FutureWire - futurism and emerging technology

Thursday, December 21, 2006

Census Data Reveals American Trends

Last week, the US Census Bureau released its 2007 Statistical Abstract of the United States, a cornucopia of statistical and demographic data that attempts to paint a picture of America. Among the more interesting (if not always surprising) trends noted in the Abstract are:

  • Americans, as a nation, are the heaviest people in the world, but also taller than ever.
  • We consume more media -- TV, radio, movies and Internet -- than ever before.
  • Consumption of bottled water has increased ten-fold since 1980.
  • The size of the average new single-family home has grown to 2,227 square feet in 2005 from 1,905 square feet in 1990.
  • Manufacturing jobs decreased by 18% between 2000 and 2005.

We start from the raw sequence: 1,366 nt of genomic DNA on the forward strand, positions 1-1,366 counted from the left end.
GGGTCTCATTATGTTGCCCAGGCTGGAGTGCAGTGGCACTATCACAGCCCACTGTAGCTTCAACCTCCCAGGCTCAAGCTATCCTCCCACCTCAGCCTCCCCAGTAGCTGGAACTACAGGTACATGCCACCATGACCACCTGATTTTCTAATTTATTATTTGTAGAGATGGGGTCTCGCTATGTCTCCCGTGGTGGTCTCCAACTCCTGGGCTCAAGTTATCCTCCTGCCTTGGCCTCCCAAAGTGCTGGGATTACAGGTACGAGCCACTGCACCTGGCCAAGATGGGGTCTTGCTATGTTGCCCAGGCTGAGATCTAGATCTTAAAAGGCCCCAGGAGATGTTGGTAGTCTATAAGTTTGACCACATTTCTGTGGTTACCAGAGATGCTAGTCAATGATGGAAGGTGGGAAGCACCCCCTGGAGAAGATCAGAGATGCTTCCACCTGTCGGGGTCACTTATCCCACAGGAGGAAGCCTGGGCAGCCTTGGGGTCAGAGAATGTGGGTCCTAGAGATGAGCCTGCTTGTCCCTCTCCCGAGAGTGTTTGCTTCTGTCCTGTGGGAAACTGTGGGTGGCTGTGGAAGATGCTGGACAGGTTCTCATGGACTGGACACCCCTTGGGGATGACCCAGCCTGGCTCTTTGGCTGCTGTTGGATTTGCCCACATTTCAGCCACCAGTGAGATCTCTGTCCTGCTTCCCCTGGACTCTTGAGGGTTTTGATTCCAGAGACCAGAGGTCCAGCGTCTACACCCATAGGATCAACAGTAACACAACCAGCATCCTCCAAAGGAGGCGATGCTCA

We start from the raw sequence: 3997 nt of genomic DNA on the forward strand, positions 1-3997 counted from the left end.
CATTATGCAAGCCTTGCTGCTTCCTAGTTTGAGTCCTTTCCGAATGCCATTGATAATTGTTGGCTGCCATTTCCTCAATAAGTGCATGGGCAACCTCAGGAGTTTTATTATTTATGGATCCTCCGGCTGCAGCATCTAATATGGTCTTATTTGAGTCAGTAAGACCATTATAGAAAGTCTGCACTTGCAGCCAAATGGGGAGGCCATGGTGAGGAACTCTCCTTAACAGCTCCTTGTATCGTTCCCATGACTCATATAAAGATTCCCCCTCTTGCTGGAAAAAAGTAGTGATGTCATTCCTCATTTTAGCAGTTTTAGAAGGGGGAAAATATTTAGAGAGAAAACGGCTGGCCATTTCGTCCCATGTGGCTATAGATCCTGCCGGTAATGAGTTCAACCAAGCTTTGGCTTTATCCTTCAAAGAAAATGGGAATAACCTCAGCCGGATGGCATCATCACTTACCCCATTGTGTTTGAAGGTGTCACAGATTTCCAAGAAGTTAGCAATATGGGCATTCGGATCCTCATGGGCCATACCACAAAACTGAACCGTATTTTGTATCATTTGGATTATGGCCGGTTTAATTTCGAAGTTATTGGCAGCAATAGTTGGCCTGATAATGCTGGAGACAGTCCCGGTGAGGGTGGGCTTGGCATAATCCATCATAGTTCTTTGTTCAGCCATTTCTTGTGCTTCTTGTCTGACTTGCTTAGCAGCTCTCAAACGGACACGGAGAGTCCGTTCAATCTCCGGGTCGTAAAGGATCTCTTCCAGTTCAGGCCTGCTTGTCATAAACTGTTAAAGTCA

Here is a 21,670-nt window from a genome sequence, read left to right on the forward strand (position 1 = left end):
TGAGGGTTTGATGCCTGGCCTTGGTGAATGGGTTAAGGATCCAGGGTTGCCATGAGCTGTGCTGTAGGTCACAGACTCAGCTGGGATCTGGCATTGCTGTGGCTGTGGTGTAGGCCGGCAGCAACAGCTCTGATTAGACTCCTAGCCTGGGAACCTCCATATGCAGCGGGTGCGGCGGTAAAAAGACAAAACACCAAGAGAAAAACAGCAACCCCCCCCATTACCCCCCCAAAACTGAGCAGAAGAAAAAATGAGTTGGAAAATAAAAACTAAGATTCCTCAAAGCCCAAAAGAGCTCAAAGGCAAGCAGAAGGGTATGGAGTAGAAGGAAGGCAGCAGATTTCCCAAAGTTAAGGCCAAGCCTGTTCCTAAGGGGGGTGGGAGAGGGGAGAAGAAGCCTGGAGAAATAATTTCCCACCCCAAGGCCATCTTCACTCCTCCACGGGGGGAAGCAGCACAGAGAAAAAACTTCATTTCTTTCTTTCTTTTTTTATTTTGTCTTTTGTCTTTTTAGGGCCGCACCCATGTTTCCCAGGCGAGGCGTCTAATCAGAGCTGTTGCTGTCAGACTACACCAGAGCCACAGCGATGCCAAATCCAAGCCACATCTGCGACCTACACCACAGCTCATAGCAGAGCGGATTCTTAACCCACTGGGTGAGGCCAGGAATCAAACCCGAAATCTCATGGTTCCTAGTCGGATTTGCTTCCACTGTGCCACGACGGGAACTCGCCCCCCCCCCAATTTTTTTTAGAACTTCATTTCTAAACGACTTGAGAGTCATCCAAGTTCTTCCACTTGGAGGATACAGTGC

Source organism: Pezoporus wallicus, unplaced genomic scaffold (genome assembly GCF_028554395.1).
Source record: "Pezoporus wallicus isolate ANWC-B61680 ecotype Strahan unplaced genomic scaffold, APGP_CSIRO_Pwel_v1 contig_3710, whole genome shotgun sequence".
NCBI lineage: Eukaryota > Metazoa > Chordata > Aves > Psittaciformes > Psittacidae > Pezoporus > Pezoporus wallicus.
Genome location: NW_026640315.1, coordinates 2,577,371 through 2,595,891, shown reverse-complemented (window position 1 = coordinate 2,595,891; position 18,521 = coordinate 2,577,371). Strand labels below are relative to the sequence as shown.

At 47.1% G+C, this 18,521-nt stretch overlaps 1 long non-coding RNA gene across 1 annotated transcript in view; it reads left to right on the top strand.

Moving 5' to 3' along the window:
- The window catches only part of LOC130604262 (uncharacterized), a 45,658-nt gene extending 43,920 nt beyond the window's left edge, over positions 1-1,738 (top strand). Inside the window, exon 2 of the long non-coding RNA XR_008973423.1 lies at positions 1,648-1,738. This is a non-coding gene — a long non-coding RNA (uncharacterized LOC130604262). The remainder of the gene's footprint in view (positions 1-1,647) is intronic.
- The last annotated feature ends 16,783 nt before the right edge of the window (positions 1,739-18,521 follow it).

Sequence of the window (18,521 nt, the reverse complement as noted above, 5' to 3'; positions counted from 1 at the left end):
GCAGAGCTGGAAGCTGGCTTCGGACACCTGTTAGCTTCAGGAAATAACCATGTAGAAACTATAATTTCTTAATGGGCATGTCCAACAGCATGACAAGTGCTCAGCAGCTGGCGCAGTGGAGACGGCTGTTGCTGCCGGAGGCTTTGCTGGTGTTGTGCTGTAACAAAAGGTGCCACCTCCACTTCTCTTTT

• The number of female doctors more than doubled between 1980 and 2004. Women earning professional degrees increased from 2,000 in 1970 to 41,000 in 2004.
  • More than half of US households owned some form of stock of mutual fund in 2005.

Althe Census Bureau doesn't attempt to interpret the implications of these trends, noted sociologist Robert Putnam says of them:

The large master trend here is that over the last hundred years, technology has privatized our leisure time... The distinctive effect of technology has been to enable us to get entertainment and information while remaining entirely alone. That is from many points of view very efficient. I also think it’s fundamentally bad because the lack of social contact, the social isolation means that we don’t share information and values and outlook that we should.

Source: New York Times